The large brick building to the left of the photo is the G&A Building and it is relatively new, having been built in 1907.  Its home to a book store and Roast and Toast, a casual restaurant operated by the same folks that own City Park Grill.  The building was the former home of the Petoskey Normal Business School.  I love the building in the middle.  Home to J.W. Shorter and Sons, selling antiques and gifts, it was built in 1881.

The one-story store at the right of the photo is home to Linda Michael’s (Formerly Little Traverse Jewelers).  The owners make jewelry from stones from Michigan set in silver or gold.  The stones include Lake Superior Agate, Fordite, Kona Dolomite, Greenstone, Leland Blue, Pudding Stone and of course, Petoskey Stones. 

FYI, a Petoskey stone is a rock and a fossil.  It’s composed of fossilized rugose coral.  Basically, there are pieces of a coral reef that was originally deposited during the Devonian period…millions of years ago.  Using lapidary techniques, the distinctive mottled pattern of the six-sided coral fossils emerge.  They are made into decorative items or, in this instance, a gemstone.

Grandpa Shorter’s Gifts was Petoskey’s original souvenir/gift store.  This family owned business was opened in 1946.  It is an historical site dating from 1876.  The historic downtown area is a shopper's dream...

Petoskey has a population of about 5,900 residents and has been fairly stable over recent years.  The name Petoskey is said to mean “where the light shines through the clouds” in the language of the Odawa Native People.  After the 1836 Treaty of Washington when representatives of the Ottawa and Chippewa nations of Native Americans ceded about 37% of what is now Michigan, Odawa Chief Ignatius Petosega wisely purchased lands in this area.  His father was a French Canadian fur trader and his mother was Odawa.  Today, the Little Traverse Bay Band of Native Americans has 13 scattered reservation areas in and around Petoskey.  They own and operate a casino in town.  Check it out at https://odawacasino.com/.

The Little Traverse Historical Museum is housed in the former Chesapeake and Ohio Railway Station located in Petoskey’s Pioneer Park.  This Victorian Shingle style depot, listed on the National Register of Historic Places since 1970, was built in 1892.  To learn about the museum, go to Little Traverse Historical Museum - Home (petoskeymuseum.org).

The Grand Rapids and Indiana Railroad started service to Petoskey in 1874.  A second railroad, the Chicago and West Michigan Railway purchased this land on the shore of Little Traverse Bay to build their depot.  In 1899, the Chicago and West Michigan Railway and this station were absorbed into the Pere Marquette Railway.  The Pere Marquette and its successor, the Chesapeake and Ohio ran the “Resort Special” night train from Chicago.  This depot continued to serve passengers until the 1950s when it was abandoned...although passenger trains served the town until ca. 1963.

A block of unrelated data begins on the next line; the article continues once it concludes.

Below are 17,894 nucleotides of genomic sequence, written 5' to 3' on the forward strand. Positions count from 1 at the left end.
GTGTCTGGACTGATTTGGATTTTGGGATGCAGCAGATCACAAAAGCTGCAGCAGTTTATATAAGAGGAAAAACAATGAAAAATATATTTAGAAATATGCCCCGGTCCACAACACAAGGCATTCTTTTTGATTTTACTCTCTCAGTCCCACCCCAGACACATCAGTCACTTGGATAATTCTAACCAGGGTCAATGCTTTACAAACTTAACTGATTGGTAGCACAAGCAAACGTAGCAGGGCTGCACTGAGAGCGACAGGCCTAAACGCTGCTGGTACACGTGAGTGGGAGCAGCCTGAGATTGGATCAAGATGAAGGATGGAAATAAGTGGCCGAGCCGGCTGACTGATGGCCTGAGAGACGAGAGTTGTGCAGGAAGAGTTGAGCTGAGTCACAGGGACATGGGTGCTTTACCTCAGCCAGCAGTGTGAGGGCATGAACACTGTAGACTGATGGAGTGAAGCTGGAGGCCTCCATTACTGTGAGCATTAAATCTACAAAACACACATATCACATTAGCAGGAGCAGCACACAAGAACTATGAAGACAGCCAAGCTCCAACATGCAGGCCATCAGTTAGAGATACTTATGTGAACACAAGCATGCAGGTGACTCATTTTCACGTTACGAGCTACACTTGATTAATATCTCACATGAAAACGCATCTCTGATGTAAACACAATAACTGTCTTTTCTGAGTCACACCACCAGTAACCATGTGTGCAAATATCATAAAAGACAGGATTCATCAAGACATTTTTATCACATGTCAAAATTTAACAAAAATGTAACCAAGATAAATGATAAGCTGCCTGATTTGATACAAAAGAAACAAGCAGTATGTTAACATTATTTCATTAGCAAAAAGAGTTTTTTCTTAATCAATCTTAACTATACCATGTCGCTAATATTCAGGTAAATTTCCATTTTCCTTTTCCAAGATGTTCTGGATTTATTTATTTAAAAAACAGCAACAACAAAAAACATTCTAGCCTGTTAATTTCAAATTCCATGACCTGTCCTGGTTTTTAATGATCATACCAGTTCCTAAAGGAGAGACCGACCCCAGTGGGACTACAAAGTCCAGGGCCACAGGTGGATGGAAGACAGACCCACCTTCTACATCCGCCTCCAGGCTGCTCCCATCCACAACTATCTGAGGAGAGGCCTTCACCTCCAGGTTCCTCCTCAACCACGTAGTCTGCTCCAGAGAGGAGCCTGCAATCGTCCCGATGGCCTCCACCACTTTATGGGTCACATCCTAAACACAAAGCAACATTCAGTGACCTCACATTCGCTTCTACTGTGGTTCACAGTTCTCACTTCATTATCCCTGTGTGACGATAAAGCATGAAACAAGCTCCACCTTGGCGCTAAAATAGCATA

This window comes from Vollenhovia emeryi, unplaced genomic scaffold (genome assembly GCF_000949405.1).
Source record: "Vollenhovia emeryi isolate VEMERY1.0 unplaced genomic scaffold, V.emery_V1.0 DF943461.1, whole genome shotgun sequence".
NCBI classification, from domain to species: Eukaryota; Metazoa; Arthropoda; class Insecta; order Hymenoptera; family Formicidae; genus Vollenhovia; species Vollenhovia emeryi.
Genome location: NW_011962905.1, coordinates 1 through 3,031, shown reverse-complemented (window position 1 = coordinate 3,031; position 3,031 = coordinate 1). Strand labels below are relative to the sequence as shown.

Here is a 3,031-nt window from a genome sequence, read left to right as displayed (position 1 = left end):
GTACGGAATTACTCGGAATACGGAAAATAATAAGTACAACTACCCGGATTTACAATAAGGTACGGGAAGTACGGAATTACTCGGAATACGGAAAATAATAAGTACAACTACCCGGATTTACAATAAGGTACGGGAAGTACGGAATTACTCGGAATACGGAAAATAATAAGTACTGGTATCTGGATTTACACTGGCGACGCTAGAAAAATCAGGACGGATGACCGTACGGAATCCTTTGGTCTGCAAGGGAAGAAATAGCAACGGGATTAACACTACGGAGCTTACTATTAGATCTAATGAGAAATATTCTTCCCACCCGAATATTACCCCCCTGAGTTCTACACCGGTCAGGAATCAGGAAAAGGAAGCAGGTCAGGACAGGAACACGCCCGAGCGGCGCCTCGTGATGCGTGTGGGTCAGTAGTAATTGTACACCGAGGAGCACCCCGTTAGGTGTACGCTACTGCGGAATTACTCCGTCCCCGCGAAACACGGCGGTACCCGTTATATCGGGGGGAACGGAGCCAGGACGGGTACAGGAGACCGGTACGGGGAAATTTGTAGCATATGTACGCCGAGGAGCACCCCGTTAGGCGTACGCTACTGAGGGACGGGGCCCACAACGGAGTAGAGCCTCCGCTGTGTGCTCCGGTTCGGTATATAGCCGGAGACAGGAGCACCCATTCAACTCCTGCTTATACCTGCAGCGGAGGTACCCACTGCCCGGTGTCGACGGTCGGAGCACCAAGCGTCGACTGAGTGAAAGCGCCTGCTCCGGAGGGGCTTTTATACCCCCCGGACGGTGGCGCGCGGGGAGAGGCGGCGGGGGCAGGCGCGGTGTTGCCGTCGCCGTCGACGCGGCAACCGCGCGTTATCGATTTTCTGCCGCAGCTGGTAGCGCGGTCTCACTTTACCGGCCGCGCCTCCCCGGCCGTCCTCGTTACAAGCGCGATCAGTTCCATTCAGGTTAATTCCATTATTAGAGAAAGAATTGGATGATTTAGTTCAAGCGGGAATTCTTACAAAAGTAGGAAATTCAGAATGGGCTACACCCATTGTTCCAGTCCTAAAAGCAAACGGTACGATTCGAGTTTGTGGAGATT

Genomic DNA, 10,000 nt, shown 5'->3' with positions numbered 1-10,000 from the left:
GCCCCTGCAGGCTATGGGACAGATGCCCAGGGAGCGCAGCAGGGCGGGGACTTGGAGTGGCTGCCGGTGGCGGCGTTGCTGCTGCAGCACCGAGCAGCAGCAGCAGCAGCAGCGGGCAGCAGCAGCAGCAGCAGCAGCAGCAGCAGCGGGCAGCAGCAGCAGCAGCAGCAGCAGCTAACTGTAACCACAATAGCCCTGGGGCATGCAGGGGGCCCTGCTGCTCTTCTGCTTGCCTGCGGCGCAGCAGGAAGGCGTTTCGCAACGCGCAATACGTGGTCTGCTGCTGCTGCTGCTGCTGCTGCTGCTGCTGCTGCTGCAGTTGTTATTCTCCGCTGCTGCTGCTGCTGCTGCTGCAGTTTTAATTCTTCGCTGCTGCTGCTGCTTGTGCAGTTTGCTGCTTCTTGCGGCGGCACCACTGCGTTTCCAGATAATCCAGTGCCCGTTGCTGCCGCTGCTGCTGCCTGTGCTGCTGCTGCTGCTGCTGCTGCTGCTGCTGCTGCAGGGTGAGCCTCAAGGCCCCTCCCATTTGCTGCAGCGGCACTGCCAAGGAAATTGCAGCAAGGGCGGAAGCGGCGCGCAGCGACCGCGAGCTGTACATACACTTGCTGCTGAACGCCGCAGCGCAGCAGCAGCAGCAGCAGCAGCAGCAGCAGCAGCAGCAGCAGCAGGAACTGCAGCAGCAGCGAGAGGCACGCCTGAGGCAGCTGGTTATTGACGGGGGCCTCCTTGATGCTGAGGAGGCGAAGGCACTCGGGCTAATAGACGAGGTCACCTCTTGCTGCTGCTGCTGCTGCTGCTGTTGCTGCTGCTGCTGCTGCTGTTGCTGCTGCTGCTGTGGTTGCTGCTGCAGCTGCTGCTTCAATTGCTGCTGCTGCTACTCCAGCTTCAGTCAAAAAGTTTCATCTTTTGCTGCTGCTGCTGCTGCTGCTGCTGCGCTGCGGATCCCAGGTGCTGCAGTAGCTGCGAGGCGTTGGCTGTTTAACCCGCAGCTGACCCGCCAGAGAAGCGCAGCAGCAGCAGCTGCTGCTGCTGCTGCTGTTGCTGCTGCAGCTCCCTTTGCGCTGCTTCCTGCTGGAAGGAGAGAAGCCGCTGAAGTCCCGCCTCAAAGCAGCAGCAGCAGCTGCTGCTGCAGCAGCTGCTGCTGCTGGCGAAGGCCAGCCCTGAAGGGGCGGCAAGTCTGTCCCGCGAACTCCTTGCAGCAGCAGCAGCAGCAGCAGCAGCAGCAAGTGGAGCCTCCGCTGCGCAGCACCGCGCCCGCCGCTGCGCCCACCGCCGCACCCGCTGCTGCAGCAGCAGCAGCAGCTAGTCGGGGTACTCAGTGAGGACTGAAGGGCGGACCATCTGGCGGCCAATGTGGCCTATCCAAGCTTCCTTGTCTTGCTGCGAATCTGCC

FYI, well known personalities and celebrities from Petoskey and Emmet County include: Alan Hewitt, keyboardist with Moody Blues and Earth, Wind and Fire; Mark Farner, a member of Grand Funk Railroad; actor Megan Boone, best known for her recent leading role in TV’s “Blacklist” and: Bruce Catton, a historian and journalist who is best known for his books on the American Civil War.

In 1899, shortly after Petoskey was incorporated as a city, Dr. Norman J. Perry built the Perry Hotel after giving up his dental practice after one of his patients had died from a multiple tooth extraction.  Dr. Perry continued to operate the hotel until 1919 when he sold it to 2 other doctors.  One of the new owner’s nephew managed the hotel for over 40 years.  Under his direction, the Perry Hotel became the place to be…and it was expanded, adding the four-story, 46 room wing in 1926.

Stafford’s Hospitality purchased the Perry Hotel in 1989 and extensive interior and exterior restoration has been completed.  Of the 21 hotels in operation in 1900 and, after 122 years, the Perry Hotel is the only one still operating today.  The hotel feature 75 guest rooms, the H.O. Rose dining room, the Noggin Room and, in the summer months, the Rose Garden Veranda Restaurant.  To learn more about this historic hotel, its accommodations and dining opportunities, you can go to https://www.theperryhotel.com/.

Just click on any of the photos to enlarge them…

Thanks for continuing to follow us on our late summer road trip!

Take Care, Big Daddy Dave


  1. That Petoskey stone / gemstone looks really beautiful. Is it a a necklace pendant? I would love to try that chowder...and a juicy fatty steak from their menu!

  2. I've found a way to indulge in all your post's details...I read about one stop, then go do other things, and come back and read further a few minutes later. Ah, it works for me!

  3. I wish we had done more than drive thru Petoskey when up that way. Laurie's soup looks like a recipe I would love to have.

  4. Petoskey looks just like the type of city we would enjoy exploring, perhaps on a future cross country drive.